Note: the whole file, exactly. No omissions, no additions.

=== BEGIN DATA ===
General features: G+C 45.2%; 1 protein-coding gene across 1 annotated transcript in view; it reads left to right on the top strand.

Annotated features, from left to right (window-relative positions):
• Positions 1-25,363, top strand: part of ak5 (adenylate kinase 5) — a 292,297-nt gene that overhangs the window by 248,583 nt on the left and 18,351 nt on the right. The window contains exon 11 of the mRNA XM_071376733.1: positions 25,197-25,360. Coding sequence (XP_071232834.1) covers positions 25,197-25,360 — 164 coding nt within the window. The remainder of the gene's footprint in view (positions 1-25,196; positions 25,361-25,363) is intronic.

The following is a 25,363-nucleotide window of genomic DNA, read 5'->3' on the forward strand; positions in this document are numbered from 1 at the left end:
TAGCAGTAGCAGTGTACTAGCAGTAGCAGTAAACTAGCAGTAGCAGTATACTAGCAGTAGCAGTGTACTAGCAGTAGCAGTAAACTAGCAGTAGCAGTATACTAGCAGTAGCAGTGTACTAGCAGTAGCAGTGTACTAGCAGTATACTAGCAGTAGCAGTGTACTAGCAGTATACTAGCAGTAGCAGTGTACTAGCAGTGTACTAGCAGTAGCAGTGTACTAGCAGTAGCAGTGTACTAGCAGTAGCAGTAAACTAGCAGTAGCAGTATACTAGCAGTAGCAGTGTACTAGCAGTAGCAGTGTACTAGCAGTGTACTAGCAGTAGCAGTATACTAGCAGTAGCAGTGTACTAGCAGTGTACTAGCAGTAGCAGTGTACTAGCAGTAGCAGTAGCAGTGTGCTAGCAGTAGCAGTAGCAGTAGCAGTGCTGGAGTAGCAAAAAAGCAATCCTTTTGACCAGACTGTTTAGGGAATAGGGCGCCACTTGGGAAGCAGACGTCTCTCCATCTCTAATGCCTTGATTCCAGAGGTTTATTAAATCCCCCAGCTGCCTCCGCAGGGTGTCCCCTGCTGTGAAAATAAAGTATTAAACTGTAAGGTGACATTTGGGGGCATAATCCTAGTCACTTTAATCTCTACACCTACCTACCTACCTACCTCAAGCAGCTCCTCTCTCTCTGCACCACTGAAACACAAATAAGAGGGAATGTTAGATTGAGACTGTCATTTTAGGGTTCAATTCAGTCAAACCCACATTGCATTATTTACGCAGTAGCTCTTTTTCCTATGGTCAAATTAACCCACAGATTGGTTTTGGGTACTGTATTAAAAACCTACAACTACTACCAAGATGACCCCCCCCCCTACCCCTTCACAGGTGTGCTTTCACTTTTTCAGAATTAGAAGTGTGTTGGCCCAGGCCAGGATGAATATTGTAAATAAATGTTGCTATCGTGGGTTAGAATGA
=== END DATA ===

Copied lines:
General features: G+C 45.2%; 1 protein-coding gene across 1 annotated transcript in view; it reads left to right on the top strand.

Annotated features, from left to right (window-relative positions):
• Positions 1-25,363, top strand: part of ak5 (adenylate kinase 5) — a 292,297-nt gene that overhangs the window by 248,583 nt on the left and 18,351 nt on the right. The window contains exon 11 of the mRNA XM_071376733.1: positions 25,197-25,360. Coding sequence (XP_071232834.1) covers positions 25,197-25,360 — 164 coding nt within the window. The remainder of the gene's footprint in view (positions 1-25,196; positions 25,361-25,363) is intronic.

The following is a 25,363-nucleotide window of genomic DNA, read 5'->3' on the forward strand; positions in this document are numbered from 1 at the left end:
TAGCAGTAGCAGTGTACTAGCAGTAGCAGTAAACTAGCAGTAGCAGTATACTAGCAGTAGCAGTGTACTAGCAGTAGCAGTAAACTAGCAGTAGCAGTATACTAGCAGTAGCAGTGTACTAGCAGTAGCAGTGTACTAGCAGTATACTAGCAGTAGCAGTGTACTAGCAGTATACTAGCAGTAGCAGTGTACTAGCAGTGTACTAGCAGTAGCAGTGTACTAGCAGTAGCAGTGTACTAGCAGTAGCAGTAAACTAGCAGTAGCAGTATACTAGCAGTAGCAGTGTACTAGCAGTAGCAGTGTACTAGCAGTGTACTAGCAGTAGCAGTATACTAGCAGTAGCAGTGTACTAGCAGTGTACTAGCAGTAGCAGTGTACTAGCAGTAGCAGTAGCAGTGTGCTAGCAGTAGCAGTAGCAGTAGCAGTGCTGGAGTAGCAAAAAAGCAATCCTTTTGACCAGACTGTTTAGGGAATAGGGCGCCACTTGGGAAGCAGACGTCTCTCCATCTCTAATGCCTTGATTCCAGAGGTTTATTAAATCCCCCAGCTGCCTCCGCAGGGTGTCCCCTGCTGTGAAAATAAAGTATTAAACTGTAAGGTGACATTTGGGGGCATAATCCTAGTCACTTTAATCTCTACACCTACCTACCTACCTACCTCAAGCAGCTCCTCTCTCTCTGCACCACTGAAACACAAATAAGAGGGAATGTTAGATTGAGACTGTCATTTTAGGGTTCAATTCAGTCAAACCCACATTGCATTATTTACGCAGTAGCTCTTTTTCCTATGGTCAAATTAACCCACAGATTGGTTTTGGGTACTGTATTAAAAACCTACAACTACTACCAAGATGACCCCCCCCCCTACCCCTTCACAGGTGTGCTTTCACTTTTTCAGAATTAGAAGTGTGTTGGCCCAGGCCAGGATGAATATTGTAAATAAATGTTGCTATCGTGGGTTAGAATGA